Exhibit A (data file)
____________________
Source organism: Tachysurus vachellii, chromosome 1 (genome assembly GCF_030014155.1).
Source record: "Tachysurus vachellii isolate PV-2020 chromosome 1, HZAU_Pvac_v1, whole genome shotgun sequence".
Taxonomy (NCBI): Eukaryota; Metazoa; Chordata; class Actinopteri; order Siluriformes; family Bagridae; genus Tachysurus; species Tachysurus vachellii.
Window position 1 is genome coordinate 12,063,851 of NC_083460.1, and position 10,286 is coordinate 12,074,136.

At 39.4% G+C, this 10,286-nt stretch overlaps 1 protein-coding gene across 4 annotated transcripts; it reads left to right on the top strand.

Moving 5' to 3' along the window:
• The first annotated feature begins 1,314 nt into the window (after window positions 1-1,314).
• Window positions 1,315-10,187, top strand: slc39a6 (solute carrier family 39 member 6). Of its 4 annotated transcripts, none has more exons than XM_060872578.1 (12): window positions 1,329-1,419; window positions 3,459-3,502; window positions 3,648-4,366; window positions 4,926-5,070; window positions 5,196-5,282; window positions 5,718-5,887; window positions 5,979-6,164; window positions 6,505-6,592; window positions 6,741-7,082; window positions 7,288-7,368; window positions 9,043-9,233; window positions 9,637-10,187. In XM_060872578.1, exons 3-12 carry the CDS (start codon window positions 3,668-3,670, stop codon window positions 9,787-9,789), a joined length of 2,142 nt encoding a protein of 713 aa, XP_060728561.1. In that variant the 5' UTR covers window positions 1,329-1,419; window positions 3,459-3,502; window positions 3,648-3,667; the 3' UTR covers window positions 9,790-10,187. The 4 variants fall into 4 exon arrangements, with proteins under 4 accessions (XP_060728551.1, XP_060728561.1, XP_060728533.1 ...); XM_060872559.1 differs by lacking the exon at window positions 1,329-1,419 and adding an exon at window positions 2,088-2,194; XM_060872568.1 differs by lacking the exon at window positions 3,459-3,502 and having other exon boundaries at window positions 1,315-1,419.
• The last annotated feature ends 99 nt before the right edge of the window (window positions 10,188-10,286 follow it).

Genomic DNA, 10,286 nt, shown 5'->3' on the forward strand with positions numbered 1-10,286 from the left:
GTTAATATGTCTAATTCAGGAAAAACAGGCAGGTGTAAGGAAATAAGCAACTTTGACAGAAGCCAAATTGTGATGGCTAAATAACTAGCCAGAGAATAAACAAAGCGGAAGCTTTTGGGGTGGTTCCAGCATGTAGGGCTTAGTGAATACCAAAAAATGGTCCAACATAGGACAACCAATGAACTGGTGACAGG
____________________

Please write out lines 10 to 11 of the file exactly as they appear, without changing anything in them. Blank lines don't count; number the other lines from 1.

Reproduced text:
Genomic DNA, 10,286 nt, shown 5'->3' on the forward strand with positions numbered 1-10,286 from the left:
GTTAATATGTCTAATTCAGGAAAAACAGGCAGGTGTAAGGAAATAAGCAACTTTGACAGAAGCCAAATTGTGATGGCTAAATAACTAGCCAGAGAATAAACAAAGCGGAAGCTTTTGGGGTGGTTCCAGCATGTAGGGCTTAGTGAATACCAAAAAATGGTCCAACATAGGACAACCAATGAACTGGTGACAGG